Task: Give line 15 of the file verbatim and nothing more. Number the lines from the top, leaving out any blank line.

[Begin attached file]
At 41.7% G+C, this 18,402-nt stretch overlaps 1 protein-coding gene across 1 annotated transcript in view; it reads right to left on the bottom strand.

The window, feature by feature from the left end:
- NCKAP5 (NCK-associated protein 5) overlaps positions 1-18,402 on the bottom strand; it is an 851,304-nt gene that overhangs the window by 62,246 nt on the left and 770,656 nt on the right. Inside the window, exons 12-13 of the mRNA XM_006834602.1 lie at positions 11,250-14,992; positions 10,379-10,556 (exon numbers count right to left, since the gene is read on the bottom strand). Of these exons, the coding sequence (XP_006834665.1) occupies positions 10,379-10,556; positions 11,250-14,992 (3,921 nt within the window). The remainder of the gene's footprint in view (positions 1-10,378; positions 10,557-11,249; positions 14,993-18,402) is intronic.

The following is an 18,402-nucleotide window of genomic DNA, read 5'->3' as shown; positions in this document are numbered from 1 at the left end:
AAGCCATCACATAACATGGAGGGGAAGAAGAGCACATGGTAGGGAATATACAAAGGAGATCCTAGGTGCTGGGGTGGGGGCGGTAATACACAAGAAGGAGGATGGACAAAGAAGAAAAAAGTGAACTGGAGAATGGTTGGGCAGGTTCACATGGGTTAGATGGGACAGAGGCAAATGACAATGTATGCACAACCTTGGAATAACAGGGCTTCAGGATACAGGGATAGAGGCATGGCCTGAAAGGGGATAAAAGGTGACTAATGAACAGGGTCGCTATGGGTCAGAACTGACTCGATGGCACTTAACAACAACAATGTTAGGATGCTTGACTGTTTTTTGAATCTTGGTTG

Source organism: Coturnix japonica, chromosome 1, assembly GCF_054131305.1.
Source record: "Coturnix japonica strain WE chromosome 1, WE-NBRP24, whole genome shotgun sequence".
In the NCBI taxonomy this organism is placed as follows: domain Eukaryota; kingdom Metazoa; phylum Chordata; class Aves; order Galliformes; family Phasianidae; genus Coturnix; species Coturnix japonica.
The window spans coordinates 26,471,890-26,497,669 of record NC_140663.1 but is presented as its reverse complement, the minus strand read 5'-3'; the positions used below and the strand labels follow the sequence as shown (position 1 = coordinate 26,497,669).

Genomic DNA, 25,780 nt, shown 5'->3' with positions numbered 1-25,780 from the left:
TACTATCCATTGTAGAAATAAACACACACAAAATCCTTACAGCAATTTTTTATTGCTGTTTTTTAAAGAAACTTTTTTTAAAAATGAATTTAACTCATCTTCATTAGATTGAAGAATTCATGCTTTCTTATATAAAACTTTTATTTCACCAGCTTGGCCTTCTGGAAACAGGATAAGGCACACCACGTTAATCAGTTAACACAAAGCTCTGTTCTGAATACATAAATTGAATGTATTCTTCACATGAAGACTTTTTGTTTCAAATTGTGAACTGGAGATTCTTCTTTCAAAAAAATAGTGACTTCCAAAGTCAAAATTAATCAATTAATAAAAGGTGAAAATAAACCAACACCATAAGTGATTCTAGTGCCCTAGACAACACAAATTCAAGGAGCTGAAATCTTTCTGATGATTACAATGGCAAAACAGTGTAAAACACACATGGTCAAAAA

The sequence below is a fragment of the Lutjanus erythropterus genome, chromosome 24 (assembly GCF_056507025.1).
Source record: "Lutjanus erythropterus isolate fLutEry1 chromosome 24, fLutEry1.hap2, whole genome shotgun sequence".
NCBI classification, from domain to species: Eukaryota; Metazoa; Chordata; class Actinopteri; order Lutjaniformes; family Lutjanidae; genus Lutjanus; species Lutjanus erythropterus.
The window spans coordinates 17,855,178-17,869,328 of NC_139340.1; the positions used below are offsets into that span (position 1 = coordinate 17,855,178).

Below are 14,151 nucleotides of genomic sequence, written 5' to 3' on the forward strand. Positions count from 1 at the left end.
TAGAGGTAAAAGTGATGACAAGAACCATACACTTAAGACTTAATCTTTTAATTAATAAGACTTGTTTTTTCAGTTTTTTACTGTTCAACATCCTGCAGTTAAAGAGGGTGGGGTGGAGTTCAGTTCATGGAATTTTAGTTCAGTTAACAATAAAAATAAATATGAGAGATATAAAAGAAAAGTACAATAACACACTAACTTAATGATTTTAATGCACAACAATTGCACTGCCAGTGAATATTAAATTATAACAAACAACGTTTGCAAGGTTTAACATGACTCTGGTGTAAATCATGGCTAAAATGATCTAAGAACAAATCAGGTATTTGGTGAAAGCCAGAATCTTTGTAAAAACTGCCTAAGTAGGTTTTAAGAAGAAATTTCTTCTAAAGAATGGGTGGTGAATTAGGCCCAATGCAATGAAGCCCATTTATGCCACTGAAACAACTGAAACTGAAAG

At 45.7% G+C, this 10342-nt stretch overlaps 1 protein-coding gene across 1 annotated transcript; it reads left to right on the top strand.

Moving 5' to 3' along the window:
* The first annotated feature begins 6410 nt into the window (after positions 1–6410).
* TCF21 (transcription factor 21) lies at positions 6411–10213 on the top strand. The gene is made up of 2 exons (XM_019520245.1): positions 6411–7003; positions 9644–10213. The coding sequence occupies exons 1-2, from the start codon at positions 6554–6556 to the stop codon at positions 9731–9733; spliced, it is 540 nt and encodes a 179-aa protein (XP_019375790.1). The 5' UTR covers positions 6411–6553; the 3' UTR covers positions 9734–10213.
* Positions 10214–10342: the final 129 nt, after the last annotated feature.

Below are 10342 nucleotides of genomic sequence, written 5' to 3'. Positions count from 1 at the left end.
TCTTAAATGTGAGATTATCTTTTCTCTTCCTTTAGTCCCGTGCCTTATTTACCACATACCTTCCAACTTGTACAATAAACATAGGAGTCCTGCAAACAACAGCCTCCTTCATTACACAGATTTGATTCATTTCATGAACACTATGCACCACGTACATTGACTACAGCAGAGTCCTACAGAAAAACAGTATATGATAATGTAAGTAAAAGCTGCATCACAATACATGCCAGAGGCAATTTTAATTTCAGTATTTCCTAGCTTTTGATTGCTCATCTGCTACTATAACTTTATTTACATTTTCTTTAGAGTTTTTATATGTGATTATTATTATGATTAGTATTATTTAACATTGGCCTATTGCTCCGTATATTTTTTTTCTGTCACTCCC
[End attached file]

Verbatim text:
The window spans coordinates 17,855,178-17,869,328 of NC_139340.1; the positions used below are offsets into that span (position 1 = coordinate 17,855,178).